Incentives and Choice in Health Care

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  • Format: Paperback
  • Copyright: 2008-07-31
  • Publisher: Mit Pr

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A vast body of empirical evidence has accumulated demonstrating that incentives affect health care choices made by both consumers and suppliers of health care services. Decisions in health care are affected by many types of incentives, such as the rate of return pharmaceutical manufacturers expect on their investments in research and development, or disincentives, such as increases in copayments patients must make when they visit physicians or are admitted to hospitals. In this volume, leading scholars in health economics review these new and important results and describe their own recent research assessing the role of incentives in health care markets and decisions people make that affect their personal health. The contexts include demand decisions--choices made by individuals about health care services they consume and the health insurance policies they purchase--and supply decisions made by medical students, practicing physicians, hospitals, and pharmaceutical manufacturers. Researchers and students of health economics and policy makers will find this book a valuable resource, both for learning economic concepts, particularly as they apply to health care, and for reading up-to-date summaries of the empirical evidence. General readers will find the book's chapters accessible, interesting, and useful for gaining an understanding of the likely effects of alternative health care policies. Contributors: Henry J. Aaron, Ernst R. Berndt, John Cawley, Julie M. Donohue, Donna Gilleskie, Brian R. Golden, Gautam Gowrisankaran, Chee-Ruey Hsieh, Hirschel Kasper, Thomas G. McGuire, Joseph P. Newhouse, Sean Nicholson, Mark V. Pauly, Anna D. Sinaiko, Frank Sloan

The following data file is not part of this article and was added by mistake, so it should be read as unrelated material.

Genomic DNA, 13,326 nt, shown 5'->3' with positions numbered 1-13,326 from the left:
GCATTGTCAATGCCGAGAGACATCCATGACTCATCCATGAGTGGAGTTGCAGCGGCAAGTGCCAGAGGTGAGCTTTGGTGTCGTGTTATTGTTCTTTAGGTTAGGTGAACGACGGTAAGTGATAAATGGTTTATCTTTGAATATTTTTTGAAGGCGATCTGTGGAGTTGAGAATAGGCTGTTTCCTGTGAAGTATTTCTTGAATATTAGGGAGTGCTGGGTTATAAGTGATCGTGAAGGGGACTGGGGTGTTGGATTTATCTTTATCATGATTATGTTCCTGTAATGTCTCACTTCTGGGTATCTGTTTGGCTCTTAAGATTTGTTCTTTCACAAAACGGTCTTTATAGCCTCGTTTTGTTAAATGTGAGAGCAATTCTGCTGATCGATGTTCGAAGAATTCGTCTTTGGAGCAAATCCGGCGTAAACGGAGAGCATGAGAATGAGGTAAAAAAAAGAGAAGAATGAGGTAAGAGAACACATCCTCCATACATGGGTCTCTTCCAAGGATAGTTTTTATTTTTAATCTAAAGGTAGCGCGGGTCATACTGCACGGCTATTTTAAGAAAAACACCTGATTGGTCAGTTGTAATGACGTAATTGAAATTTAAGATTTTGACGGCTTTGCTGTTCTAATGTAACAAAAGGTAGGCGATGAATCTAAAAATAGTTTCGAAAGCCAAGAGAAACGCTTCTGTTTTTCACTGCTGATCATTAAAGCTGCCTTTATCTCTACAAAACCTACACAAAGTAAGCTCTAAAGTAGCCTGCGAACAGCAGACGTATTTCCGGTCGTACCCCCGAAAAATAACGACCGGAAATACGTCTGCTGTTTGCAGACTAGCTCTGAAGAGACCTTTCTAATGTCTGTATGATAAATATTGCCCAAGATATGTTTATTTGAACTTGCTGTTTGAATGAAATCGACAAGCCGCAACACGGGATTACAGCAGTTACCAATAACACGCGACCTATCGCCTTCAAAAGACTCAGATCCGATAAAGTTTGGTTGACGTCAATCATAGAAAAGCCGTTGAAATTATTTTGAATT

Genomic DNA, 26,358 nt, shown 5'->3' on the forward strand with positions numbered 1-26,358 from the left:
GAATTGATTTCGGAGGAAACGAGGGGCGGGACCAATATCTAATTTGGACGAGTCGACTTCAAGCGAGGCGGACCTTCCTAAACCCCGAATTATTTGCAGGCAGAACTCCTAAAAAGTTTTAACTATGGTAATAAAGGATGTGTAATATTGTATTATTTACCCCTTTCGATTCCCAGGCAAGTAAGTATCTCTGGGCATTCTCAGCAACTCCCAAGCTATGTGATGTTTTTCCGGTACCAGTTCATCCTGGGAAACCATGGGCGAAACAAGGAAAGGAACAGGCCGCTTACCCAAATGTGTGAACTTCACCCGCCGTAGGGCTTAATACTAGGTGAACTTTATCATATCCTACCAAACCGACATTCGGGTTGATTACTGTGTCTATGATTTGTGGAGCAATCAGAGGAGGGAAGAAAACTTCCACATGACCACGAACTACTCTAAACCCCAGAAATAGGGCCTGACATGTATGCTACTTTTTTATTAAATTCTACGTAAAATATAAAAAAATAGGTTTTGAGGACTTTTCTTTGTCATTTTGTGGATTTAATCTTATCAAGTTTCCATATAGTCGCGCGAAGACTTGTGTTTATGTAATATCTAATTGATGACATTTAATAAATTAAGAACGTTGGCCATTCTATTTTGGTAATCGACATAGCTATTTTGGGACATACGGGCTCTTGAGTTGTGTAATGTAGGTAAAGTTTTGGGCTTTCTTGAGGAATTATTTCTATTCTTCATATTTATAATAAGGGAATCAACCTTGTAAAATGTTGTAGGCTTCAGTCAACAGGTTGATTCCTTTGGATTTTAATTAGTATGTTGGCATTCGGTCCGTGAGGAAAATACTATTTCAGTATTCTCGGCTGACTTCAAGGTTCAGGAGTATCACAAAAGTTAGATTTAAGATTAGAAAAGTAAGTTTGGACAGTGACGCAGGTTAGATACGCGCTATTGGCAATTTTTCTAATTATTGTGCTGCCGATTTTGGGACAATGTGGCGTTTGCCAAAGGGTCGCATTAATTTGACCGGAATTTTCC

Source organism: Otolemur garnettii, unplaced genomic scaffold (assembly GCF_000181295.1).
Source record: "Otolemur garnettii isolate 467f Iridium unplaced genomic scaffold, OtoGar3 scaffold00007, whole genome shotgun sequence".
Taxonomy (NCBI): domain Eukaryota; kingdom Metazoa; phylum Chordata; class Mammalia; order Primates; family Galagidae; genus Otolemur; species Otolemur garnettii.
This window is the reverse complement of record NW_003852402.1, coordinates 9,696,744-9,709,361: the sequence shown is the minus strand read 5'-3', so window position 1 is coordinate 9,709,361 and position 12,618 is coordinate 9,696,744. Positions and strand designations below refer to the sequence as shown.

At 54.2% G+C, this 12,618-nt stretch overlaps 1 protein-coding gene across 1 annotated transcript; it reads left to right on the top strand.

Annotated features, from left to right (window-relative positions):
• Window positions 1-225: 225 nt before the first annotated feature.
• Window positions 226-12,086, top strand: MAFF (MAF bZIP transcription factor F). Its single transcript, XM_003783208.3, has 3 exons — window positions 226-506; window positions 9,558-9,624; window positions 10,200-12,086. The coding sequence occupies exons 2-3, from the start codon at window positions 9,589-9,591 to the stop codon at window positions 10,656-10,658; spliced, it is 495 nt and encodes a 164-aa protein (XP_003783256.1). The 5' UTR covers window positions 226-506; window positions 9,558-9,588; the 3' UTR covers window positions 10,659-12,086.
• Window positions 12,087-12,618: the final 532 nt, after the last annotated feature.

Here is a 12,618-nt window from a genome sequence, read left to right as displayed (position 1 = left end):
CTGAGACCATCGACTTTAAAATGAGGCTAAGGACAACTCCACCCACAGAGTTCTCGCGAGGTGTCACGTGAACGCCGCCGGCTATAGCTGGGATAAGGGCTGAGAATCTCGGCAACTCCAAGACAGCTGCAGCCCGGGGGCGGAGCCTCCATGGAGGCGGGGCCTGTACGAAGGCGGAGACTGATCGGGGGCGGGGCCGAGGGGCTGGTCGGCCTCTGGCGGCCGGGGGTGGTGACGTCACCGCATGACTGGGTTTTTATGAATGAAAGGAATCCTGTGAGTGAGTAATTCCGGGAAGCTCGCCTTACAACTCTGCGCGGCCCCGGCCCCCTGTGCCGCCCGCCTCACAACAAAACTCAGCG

Table of Contents

Prefacep. vii
Acknowledgmentsp. xi
Contributorsp. xiii
Introductionp. 1
To Find the Answer, One Must Know the Questionp. 21
Health Economics and Public Policy
Health Capitalp. 51
Theory and Empirical Evidence
What We Know and Don't Know about the Effects of Cost Sharing on the Demand for Medical Care-and So What?p. 85
Adverse Selection and Moral Hazardp. 103
Implications for Health Insurance Markets
Direct-to-Consumer Advertising in Health Carep. 131
An Overview of Economic Issues
Reefer Madness, Frank the Tank, or Pretty Womanp. 163
To What Extent Do Addictive Behaviors Respond to Incentives?
Medical Career Choices and Rates of Returnp. 195
The Effects of Incentives on Pharmaceutical Innovationp. 227
Physician Fees and Behaviorp. 263
Implications for Structuring a Fee Schedule
Physician Pay for Performancep. 289
Alternative Perspectives
Competition, Information Provision, and Hospital Qualityp. 319
Summing Upp. 353
Referencesp. 371
Indexp. 407
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